How late summer rain could affect Missouri vineyards

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LABADIE, Mo. – July started off hot and humid then shifted to an active pattern. Prolonged rainy conditions can eventually lead to problems for local grape growers.

Fred Dressel, owner of Evergreen Vineyard Management in Labadie, says that big rains can be problematic when it’s close to harvest time. Luckily, the rain we’ve seen over the past few weeks is almost a month out from when the beginning of harvest.

This year’s cool spring also slowed things down, so the grapes are about two weeks behind schedule. Still, there could be an issue if this pattern doesn’t shift soon.

“If this rain continues or we get a similar type storm in two or three weeks, that will be very problematic for the grape and wine industry,” Dressel said.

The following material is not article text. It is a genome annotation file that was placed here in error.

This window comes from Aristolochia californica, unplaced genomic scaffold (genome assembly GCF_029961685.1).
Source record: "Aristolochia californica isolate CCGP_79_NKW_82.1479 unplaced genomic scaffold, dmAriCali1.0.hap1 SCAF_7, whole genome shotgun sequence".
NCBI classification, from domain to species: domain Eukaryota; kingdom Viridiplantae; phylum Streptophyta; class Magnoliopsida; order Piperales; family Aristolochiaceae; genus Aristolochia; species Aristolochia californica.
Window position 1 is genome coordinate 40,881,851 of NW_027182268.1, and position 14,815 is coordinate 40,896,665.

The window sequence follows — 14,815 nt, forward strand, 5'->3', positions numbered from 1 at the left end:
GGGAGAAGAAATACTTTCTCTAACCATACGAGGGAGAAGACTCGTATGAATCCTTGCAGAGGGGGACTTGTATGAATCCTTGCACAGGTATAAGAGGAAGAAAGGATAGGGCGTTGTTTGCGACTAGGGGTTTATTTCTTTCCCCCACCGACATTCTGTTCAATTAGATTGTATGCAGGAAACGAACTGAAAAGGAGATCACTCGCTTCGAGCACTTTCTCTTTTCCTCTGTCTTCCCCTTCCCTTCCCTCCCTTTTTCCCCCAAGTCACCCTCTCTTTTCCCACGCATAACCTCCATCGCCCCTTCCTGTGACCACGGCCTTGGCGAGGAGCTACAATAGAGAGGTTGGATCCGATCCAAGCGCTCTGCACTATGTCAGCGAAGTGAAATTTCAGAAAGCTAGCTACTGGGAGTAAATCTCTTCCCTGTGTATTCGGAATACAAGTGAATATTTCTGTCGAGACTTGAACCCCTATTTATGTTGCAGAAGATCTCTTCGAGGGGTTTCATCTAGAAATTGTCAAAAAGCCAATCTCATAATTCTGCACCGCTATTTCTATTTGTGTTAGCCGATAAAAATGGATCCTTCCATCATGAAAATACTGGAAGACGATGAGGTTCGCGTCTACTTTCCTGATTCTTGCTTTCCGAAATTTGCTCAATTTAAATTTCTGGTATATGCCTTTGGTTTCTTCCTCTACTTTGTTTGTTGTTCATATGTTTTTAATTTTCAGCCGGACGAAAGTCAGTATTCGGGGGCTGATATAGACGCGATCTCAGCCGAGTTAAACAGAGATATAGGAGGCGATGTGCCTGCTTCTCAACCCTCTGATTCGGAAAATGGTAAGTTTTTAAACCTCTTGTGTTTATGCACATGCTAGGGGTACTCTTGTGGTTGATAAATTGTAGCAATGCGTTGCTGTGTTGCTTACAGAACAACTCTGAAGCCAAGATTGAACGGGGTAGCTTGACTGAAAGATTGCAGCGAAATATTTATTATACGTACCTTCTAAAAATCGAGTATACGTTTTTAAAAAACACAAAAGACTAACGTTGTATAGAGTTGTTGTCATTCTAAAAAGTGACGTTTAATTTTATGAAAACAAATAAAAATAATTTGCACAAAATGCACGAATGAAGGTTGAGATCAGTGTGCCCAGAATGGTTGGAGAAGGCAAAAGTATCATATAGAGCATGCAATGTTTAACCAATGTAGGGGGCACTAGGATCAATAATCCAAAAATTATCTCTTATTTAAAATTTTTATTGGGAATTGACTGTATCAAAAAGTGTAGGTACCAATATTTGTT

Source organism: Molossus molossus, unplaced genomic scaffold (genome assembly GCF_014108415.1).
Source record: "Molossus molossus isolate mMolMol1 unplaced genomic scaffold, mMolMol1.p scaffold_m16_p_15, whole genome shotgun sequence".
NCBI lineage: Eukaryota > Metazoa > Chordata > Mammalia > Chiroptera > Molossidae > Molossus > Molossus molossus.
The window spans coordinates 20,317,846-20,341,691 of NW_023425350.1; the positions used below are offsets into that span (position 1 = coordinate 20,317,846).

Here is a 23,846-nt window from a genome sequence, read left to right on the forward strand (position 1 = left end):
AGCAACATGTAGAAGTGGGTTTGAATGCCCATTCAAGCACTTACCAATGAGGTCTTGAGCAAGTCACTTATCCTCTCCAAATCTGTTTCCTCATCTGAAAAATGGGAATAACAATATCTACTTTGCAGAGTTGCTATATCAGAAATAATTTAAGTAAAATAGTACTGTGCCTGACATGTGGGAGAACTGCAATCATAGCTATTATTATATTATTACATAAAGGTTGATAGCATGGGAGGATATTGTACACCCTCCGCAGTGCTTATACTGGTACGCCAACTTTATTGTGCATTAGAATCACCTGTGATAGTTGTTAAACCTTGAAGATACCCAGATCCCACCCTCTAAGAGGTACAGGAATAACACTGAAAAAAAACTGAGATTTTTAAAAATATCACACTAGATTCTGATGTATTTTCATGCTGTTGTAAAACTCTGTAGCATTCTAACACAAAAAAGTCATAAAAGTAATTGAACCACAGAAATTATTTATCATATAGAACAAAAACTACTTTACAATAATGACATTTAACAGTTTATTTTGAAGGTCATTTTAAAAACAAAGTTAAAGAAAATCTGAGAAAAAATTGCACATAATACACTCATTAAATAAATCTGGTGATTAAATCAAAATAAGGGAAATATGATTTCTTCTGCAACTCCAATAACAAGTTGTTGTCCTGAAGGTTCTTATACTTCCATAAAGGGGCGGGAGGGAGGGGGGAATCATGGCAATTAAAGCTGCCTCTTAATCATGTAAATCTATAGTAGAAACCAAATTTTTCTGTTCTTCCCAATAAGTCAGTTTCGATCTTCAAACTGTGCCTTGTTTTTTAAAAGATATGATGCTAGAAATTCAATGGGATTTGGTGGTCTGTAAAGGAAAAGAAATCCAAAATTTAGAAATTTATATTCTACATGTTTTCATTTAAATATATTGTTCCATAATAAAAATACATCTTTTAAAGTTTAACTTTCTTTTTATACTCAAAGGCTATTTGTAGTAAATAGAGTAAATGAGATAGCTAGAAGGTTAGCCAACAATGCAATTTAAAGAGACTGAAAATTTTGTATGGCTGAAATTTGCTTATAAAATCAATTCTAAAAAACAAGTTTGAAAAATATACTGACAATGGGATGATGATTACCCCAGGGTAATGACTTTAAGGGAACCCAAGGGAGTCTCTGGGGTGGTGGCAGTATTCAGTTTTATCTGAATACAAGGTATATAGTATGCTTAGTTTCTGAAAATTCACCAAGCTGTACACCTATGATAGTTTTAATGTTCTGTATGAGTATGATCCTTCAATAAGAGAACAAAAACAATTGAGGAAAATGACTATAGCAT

Too much rain means thinner skinned grapes suck up so much water so quickly that they split and get damaged. This can reduce yield and you run the risk of lesser quality.

A familiar grape is most susceptible to this.

“The main one is Missouri’s primary white wine grape – a grape called Vignoles. It makes one of the most popular wines here in the state,” Dressel said.

Several late frosts this spring greatly reduced the crop in many areas. So from now until harvest time, Dressel really hopes the weather cooperates.

“What we’re really hoping for is prolonged cooler weather now without the rain and that would really provide us with ideal harvest temperatures. Cooler juice makes better wine,” Dressel said. “Right now we’re in good shape. It should be a very good harvest but the weather will dictate that.”


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